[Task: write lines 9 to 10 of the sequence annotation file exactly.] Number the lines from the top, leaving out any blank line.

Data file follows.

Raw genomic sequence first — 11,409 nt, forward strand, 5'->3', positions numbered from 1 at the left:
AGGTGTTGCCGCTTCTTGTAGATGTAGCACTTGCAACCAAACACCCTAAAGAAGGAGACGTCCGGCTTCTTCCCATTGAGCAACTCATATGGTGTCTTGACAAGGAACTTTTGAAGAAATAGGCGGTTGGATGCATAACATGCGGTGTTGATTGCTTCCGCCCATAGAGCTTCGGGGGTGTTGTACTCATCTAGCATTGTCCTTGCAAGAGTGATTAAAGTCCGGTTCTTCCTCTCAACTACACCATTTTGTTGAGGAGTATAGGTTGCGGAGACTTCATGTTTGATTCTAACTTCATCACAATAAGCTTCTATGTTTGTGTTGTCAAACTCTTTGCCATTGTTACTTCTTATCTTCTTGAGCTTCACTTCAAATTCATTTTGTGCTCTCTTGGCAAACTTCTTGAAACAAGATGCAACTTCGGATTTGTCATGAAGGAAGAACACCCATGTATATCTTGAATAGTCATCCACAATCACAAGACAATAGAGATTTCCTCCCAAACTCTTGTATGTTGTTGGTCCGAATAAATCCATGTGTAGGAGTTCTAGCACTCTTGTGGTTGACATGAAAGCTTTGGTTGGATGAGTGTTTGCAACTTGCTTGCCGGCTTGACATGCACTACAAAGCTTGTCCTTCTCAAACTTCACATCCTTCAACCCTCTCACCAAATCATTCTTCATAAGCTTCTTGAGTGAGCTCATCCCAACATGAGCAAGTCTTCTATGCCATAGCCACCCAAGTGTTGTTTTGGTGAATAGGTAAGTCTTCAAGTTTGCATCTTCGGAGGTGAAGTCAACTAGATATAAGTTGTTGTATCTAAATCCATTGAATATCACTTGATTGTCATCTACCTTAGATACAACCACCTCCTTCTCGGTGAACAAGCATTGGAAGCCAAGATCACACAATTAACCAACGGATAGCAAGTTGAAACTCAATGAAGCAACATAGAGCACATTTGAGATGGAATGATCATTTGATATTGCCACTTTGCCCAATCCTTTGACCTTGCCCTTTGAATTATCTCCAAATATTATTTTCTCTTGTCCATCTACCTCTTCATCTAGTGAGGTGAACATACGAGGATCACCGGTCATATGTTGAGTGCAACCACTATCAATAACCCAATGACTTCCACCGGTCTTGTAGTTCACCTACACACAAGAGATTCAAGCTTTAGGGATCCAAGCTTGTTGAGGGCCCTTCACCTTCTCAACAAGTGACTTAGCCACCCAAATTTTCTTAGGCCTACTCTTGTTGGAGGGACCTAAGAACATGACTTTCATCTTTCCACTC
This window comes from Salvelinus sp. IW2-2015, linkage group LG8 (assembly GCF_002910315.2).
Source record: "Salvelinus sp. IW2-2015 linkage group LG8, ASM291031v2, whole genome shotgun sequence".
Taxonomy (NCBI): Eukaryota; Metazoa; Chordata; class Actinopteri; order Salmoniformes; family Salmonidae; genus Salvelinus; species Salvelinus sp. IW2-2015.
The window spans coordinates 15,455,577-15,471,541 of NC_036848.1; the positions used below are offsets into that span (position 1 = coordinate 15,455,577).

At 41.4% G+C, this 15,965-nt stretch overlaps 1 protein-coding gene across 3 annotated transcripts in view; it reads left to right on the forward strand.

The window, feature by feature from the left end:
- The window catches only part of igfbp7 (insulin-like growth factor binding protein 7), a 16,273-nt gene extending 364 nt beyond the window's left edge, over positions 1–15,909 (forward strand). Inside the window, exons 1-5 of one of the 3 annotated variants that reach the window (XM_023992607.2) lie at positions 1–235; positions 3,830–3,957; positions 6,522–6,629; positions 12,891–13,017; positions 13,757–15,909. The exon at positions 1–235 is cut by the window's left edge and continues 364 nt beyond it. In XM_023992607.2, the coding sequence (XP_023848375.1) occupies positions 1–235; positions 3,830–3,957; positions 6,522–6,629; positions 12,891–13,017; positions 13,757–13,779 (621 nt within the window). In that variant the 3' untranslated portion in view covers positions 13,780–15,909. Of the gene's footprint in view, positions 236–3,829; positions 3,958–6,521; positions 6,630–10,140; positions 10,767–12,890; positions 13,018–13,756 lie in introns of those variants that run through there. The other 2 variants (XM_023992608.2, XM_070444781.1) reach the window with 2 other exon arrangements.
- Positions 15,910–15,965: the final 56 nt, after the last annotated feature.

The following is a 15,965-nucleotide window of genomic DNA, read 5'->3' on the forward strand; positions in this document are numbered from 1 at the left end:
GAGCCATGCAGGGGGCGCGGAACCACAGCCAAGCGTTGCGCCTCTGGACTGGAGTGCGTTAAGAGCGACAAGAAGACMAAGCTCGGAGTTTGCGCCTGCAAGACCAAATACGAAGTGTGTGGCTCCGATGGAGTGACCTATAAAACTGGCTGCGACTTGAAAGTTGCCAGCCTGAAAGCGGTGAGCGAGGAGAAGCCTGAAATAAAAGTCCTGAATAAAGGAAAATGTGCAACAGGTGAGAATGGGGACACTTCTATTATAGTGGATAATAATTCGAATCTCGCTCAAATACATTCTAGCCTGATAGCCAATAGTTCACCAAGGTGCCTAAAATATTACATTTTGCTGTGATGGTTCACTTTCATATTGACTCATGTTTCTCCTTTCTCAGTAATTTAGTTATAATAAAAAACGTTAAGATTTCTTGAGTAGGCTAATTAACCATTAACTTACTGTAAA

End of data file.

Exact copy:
- The window catches only part of igfbp7 (insulin-like growth factor binding protein 7), a 16,273-nt gene extending 364 nt beyond the window's left edge, over positions 1–15,909 (forward strand). Inside the window, exons 1-5 of one of the 3 annotated variants that reach the window (XM_023992607.2) lie at positions 1–235; positions 3,830–3,957; positions 6,522–6,629; positions 12,891–13,017; positions 13,757–15,909. The exon at positions 1–235 is cut by the window's left edge and continues 364 nt beyond it. In XM_023992607.2, the coding sequence (XP_023848375.1) occupies positions 1–235; positions 3,830–3,957; positions 6,522–6,629; positions 12,891–13,017; positions 13,757–13,779 (621 nt within the window). In that variant the 3' untranslated portion in view covers positions 13,780–15,909. Of the gene's footprint in view, positions 236–3,829; positions 3,958–6,521; positions 6,630–10,140; positions 10,767–12,890; positions 13,018–13,756 lie in introns of those variants that run through there. The other 2 variants (XM_023992608.2, XM_070444781.1) reach the window with 2 other exon arrangements.
- Positions 15,910–15,965: the final 56 nt, after the last annotated feature.